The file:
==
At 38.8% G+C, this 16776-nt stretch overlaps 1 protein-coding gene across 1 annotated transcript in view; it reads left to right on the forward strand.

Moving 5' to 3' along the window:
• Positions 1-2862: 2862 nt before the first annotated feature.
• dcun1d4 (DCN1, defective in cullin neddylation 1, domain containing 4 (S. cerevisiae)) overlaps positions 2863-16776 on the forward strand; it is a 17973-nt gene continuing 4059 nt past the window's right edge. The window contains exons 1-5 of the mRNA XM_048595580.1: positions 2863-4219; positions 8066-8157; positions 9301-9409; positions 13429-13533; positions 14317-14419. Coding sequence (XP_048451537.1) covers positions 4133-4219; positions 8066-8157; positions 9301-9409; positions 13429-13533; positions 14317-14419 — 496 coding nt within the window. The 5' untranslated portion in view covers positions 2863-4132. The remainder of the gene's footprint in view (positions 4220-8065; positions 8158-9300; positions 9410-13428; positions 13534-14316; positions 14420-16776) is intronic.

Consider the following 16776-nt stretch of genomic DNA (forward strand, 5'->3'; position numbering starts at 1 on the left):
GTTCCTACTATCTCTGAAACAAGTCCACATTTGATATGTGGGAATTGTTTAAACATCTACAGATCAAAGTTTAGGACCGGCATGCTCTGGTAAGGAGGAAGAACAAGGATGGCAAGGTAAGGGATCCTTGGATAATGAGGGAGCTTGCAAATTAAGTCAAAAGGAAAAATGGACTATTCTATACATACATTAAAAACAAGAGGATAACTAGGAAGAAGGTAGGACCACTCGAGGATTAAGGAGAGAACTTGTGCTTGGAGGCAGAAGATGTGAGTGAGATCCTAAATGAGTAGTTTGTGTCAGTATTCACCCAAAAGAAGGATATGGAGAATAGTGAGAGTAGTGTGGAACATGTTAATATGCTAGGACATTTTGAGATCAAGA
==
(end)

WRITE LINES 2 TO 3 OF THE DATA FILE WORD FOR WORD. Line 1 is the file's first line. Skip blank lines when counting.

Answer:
Moving 5' to 3' along the window:
• Positions 1-2862: 2862 nt before the first annotated feature.